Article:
Replication data is available at the following doi: 10.7910/DVN/J0VEYF


Although get-out-the-vote messages are typically less effective in high-stakes Presidential Elections than they are in Congressional Elections [17], we demonstrate in this article that a single message on Facebook nonetheless motivated a significant number of people and their friends to go to the polls. The per-person direct effect of those who (potentially endogenously) logged into Facebook (0.24%) we estimate for 2012 is similar to the effect of the intervention on those who logged into Facebook on election day of 2010 (0.40%). The differences between the 2010 estimates, ITT estimates from 2012 (0.24%), and LATE estimates (0.34%) from 2012 estimates are not statistically significant.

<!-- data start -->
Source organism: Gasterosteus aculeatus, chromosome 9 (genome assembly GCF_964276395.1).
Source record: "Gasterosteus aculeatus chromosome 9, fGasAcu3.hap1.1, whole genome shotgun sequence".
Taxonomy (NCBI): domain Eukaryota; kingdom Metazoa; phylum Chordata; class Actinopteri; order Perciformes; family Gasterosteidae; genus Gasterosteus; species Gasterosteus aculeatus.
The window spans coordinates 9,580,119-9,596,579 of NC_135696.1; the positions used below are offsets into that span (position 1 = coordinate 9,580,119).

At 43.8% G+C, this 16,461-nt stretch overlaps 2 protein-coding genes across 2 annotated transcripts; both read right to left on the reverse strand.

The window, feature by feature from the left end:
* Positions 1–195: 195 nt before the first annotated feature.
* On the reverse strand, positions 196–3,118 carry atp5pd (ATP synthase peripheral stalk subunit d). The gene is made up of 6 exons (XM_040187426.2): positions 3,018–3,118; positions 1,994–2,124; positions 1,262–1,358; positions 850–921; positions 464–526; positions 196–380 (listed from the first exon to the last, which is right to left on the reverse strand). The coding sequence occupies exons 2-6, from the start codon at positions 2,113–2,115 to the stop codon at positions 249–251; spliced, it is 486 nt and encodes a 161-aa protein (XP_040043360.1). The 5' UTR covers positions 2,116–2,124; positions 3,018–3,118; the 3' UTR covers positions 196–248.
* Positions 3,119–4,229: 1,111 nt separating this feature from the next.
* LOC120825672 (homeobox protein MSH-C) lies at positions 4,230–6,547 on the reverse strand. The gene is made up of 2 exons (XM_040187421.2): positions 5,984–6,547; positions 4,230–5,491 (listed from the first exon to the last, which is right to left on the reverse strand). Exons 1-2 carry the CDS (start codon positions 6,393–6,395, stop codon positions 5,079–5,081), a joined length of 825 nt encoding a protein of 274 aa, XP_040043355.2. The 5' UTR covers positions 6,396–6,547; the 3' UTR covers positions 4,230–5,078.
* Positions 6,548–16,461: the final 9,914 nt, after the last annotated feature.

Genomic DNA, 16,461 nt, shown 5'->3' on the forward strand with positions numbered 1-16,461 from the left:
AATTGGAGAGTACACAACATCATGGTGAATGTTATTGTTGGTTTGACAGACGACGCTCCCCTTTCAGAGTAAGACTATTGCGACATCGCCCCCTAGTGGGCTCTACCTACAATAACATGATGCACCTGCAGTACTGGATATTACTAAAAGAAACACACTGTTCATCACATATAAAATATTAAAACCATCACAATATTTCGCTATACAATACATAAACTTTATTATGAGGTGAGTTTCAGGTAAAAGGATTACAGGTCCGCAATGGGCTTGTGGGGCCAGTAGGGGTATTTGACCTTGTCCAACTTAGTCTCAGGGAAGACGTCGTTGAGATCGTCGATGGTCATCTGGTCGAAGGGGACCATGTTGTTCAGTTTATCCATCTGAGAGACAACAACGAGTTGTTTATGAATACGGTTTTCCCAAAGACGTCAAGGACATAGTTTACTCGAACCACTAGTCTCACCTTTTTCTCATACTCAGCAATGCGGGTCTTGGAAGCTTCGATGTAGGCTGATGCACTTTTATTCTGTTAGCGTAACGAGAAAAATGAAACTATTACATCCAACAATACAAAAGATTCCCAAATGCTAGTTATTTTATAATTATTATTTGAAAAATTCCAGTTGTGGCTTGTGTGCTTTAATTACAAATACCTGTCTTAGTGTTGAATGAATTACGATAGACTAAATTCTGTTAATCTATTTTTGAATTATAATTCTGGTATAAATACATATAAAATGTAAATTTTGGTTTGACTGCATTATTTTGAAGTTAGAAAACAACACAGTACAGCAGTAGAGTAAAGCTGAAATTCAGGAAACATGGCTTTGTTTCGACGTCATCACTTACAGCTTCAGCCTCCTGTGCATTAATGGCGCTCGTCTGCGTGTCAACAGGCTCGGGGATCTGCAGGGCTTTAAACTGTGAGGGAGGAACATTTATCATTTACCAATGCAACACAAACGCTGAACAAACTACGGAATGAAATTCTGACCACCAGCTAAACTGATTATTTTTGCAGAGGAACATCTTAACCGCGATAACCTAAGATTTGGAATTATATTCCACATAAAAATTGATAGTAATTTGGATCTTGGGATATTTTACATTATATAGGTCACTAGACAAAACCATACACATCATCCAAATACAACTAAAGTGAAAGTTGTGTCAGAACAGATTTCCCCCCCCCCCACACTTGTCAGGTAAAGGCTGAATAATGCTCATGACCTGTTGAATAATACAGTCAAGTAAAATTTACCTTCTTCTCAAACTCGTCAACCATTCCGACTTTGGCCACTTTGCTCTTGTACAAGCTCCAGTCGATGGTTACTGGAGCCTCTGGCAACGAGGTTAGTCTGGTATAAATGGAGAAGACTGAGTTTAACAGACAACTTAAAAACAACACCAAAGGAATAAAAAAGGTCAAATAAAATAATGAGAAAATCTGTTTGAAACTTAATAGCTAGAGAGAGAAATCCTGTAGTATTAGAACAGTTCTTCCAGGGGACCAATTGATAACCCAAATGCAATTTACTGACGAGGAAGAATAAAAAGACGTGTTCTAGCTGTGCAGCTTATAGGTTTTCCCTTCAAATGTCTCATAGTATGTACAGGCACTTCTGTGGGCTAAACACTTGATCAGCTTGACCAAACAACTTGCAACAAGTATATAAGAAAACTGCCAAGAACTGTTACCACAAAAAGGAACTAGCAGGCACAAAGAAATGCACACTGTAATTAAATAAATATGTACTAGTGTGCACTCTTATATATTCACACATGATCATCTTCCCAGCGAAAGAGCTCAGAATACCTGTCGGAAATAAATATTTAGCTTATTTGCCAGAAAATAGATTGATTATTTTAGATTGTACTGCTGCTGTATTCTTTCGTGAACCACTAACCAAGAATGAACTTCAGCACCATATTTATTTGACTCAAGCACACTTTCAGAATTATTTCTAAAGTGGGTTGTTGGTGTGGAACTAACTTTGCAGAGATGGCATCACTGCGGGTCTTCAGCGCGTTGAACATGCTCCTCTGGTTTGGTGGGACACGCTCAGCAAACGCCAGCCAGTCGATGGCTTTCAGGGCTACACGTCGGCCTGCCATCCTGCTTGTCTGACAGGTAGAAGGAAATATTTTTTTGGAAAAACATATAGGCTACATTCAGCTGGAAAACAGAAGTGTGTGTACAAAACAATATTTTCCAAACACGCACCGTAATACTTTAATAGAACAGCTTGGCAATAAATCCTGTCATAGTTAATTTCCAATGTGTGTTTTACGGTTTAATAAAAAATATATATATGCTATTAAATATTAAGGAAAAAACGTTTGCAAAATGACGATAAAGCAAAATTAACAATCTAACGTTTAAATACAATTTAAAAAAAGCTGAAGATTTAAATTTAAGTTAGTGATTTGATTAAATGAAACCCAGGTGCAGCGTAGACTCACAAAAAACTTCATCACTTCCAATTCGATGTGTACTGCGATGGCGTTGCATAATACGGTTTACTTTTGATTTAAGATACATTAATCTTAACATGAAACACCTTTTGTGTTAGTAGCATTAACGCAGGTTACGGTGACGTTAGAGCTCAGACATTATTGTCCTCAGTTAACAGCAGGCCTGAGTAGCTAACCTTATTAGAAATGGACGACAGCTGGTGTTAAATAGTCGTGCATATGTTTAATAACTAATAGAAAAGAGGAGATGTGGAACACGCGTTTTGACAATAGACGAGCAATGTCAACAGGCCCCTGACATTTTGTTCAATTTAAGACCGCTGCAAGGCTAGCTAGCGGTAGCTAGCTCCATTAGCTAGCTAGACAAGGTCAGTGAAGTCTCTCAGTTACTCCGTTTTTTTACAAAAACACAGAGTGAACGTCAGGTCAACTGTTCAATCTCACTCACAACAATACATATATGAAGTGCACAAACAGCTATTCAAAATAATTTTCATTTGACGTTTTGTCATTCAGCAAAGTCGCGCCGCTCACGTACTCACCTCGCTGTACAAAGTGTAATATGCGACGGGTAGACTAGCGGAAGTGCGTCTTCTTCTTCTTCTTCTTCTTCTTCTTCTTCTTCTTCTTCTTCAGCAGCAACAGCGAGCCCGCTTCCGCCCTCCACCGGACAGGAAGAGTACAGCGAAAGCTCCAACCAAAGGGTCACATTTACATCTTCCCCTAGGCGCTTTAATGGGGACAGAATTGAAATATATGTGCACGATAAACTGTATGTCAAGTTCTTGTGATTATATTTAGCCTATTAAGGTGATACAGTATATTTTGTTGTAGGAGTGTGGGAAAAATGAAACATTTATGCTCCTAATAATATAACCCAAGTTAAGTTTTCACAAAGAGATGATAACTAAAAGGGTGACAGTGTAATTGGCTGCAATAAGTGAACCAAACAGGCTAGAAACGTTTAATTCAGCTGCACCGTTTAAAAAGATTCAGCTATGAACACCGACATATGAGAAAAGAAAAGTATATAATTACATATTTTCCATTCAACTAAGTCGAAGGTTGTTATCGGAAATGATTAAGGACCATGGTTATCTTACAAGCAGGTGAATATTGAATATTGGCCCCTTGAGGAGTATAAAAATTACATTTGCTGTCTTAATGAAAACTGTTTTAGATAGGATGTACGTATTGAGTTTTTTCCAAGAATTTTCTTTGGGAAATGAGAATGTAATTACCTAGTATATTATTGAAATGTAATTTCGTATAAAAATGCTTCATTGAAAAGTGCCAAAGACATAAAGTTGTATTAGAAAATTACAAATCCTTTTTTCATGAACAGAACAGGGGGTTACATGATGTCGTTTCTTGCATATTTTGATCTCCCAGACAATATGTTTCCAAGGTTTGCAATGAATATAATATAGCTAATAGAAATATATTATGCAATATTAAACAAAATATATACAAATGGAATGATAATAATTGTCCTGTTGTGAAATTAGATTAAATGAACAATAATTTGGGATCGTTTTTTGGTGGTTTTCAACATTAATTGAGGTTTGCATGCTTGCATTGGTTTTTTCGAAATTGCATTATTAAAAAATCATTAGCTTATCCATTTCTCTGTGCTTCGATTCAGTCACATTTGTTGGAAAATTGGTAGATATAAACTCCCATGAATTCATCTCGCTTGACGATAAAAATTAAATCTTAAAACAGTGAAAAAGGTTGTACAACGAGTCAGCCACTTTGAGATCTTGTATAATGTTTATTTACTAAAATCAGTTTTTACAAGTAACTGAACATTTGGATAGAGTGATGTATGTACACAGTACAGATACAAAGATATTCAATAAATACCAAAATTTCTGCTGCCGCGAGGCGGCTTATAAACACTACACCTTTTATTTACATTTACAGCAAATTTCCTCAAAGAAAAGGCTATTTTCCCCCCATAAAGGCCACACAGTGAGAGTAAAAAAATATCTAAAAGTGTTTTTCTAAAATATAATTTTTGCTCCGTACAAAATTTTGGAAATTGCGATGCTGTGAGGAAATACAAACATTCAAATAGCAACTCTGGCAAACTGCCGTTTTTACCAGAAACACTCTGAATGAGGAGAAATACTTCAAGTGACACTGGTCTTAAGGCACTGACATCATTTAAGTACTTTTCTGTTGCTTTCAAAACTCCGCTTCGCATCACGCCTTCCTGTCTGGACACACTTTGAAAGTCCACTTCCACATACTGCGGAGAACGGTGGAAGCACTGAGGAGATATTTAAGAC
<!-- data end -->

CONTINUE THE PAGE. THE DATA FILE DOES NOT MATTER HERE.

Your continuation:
A consistent finding from both the 2010 and 2012 experiments is that indirect effects account for a large majority of the total impact of get out the vote campaigns. We estimate that the effect of the message on friends accounted for twice as many votes as the direct effect on those who saw the message. That is, the indirect effect accounted for about 67% of the total effect in 2012, compared with an estimated 80% of the total effect in 2010. These results suggest that understanding the mechanisms for the spread of behavior could potentially be more valuable than better understanding the direct effect of messages on individual behavior.